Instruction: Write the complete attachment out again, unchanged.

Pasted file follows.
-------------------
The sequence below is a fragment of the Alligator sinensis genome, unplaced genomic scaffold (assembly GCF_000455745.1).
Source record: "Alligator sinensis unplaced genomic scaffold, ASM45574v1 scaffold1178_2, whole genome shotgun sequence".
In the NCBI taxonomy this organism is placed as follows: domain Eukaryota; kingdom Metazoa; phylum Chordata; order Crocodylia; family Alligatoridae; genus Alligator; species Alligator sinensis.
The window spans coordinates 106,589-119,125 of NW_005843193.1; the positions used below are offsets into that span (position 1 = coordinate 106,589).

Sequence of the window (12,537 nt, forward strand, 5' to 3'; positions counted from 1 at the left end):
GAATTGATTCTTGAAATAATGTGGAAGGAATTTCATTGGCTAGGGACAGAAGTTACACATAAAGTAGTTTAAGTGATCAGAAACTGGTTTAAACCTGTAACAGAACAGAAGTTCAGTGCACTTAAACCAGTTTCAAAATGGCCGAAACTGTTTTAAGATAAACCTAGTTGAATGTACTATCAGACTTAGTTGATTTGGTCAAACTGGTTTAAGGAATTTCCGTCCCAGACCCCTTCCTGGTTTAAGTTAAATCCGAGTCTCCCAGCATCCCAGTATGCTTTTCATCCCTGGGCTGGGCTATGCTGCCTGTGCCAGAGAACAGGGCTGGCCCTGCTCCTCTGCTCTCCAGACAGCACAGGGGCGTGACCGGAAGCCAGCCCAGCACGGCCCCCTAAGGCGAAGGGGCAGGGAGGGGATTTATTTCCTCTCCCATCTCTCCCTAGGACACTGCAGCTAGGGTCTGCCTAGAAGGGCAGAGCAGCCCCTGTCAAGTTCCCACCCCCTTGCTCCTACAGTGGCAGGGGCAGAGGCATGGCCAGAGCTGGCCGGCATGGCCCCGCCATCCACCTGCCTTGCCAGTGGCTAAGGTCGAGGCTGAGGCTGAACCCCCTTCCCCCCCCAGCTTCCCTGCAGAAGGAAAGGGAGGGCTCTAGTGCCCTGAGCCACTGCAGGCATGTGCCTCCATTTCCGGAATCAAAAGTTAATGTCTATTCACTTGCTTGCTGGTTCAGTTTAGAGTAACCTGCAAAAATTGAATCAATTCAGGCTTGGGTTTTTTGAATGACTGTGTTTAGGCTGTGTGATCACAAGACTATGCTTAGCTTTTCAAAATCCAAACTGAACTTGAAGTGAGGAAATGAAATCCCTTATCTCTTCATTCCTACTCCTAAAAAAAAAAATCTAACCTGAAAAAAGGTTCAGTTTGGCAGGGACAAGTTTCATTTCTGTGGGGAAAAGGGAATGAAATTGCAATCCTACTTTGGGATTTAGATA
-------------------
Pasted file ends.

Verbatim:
The sequence below is a fragment of the Alligator sinensis genome, unplaced genomic scaffold (assembly GCF_000455745.1).
Source record: "Alligator sinensis unplaced genomic scaffold, ASM45574v1 scaffold1178_2, whole genome shotgun sequence".
In the NCBI taxonomy this organism is placed as follows: domain Eukaryota; kingdom Metazoa; phylum Chordata; order Crocodylia; family Alligatoridae; genus Alligator; species Alligator sinensis.
The window spans coordinates 106,589-119,125 of NW_005843193.1; the positions used below are offsets into that span (position 1 = coordinate 106,589).

Sequence of the window (12,537 nt, forward strand, 5' to 3'; positions counted from 1 at the left end):
GAATTGATTCTTGAAATAATGTGGAAGGAATTTCATTGGCTAGGGACAGAAGTTACACATAAAGTAGTTTAAGTGATCAGAAACTGGTTTAAACCTGTAACAGAACAGAAGTTCAGTGCACTTAAACCAGTTTCAAAATGGCCGAAACTGTTTTAAGATAAACCTAGTTGAATGTACTATCAGACTTAGTTGATTTGGTCAAACTGGTTTAAGGAATTTCCGTCCCAGACCCCTTCCTGGTTTAAGTTAAATCCGAGTCTCCCAGCATCCCAGTATGCTTTTCATCCCTGGGCTGGGCTATGCTGCCTGTGCCAGAGAACAGGGCTGGCCCTGCTCCTCTGCTCTCCAGACAGCACAGGGGCGTGACCGGAAGCCAGCCCAGCACGGCCCCCTAAGGCGAAGGGGCAGGGAGGGGATTTATTTCCTCTCCCATCTCTCCCTAGGACACTGCAGCTAGGGTCTGCCTAGAAGGGCAGAGCAGCCCCTGTCAAGTTCCCACCCCCTTGCTCCTACAGTGGCAGGGGCAGAGGCATGGCCAGAGCTGGCCGGCATGGCCCCGCCATCCACCTGCCTTGCCAGTGGCTAAGGTCGAGGCTGAGGCTGAACCCCCTTCCCCCCCCAGCTTCCCTGCAGAAGGAAAGGGAGGGCTCTAGTGCCCTGAGCCACTGCAGGCATGTGCCTCCATTTCCGGAATCAAAAGTTAATGTCTATTCACTTGCTTGCTGGTTCAGTTTAGAGTAACCTGCAAAAATTGAATCAATTCAGGCTTGGGTTTTTTGAATGACTGTGTTTAGGCTGTGTGATCACAAGACTATGCTTAGCTTTTCAAAATCCAAACTGAACTTGAAGTGAGGAAATGAAATCCCTTATCTCTTCATTCCTACTCCTAAAAAAAAAAATCTAACCTGAAAAAAGGTTCAGTTTGGCAGGGACAAGTTTCATTTCTGTGGGGAAAAGGGAATGAAATTGCAATCCTACTTTGGGATTTAGATA